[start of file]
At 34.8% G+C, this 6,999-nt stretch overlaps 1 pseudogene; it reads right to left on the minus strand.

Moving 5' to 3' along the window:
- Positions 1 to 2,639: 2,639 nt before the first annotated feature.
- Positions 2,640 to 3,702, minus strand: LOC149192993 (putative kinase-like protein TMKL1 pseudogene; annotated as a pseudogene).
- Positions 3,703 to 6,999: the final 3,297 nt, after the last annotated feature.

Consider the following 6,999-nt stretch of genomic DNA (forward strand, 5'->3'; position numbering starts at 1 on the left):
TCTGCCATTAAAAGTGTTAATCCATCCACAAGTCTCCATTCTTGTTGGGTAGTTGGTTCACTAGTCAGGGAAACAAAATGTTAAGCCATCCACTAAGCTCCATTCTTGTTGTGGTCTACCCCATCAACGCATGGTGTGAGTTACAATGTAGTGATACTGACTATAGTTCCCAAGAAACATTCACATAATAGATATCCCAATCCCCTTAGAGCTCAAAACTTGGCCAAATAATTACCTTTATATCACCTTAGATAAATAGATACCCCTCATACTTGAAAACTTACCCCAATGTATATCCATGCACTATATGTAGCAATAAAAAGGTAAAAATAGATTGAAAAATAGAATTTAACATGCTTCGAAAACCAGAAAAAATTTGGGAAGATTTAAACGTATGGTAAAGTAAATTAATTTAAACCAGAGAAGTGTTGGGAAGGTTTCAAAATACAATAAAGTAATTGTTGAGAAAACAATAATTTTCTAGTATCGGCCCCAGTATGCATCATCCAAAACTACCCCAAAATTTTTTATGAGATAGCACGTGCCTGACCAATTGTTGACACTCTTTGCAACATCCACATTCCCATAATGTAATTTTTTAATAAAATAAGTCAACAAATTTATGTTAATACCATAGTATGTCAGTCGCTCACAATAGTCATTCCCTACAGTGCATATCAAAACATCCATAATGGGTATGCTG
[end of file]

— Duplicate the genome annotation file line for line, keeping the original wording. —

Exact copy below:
At 34.8% G+C, this 6,999-nt stretch overlaps 1 pseudogene; it reads right to left on the minus strand.

Moving 5' to 3' along the window:
- Positions 1 to 2,639: 2,639 nt before the first annotated feature.
- Positions 2,640 to 3,702, minus strand: LOC149192993 (putative kinase-like protein TMKL1 pseudogene; annotated as a pseudogene).
- Positions 3,703 to 6,999: the final 3,297 nt, after the last annotated feature.

Consider the following 6,999-nt stretch of genomic DNA (forward strand, 5'->3'; position numbering starts at 1 on the left):
TCTGCCATTAAAAGTGTTAATCCATCCACAAGTCTCCATTCTTGTTGGGTAGTTGGTTCACTAGTCAGGGAAACAAAATGTTAAGCCATCCACTAAGCTCCATTCTTGTTGTGGTCTACCCCATCAACGCATGGTGTGAGTTACAATGTAGTGATACTGACTATAGTTCCCAAGAAACATTCACATAATAGATATCCCAATCCCCTTAGAGCTCAAAACTTGGCCAAATAATTACCTTTATATCACCTTAGATAAATAGATACCCCTCATACTTGAAAACTTACCCCAATGTATATCCATGCACTATATGTAGCAATAAAAAGGTAAAAATAGATTGAAAAATAGAATTTAACATGCTTCGAAAACCAGAAAAAATTTGGGAAGATTTAAACGTATGGTAAAGTAAATTAATTTAAACCAGAGAAGTGTTGGGAAGGTTTCAAAATACAATAAAGTAATTGTTGAGAAAACAATAATTTTCTAGTATCGGCCCCAGTATGCATCATCCAAAACTACCCCAAAATTTTTTATGAGATAGCACGTGCCTGACCAATTGTTGACACTCTTTGCAACATCCACATTCCCATAATGTAATTTTTTAATAAAATAAGTCAACAAATTTATGTTAATACCATAGTATGTCAGTCGCTCACAATAGTCATTCCCTACAGTGCATATCAAAACATCCATAATGGGTATGCTG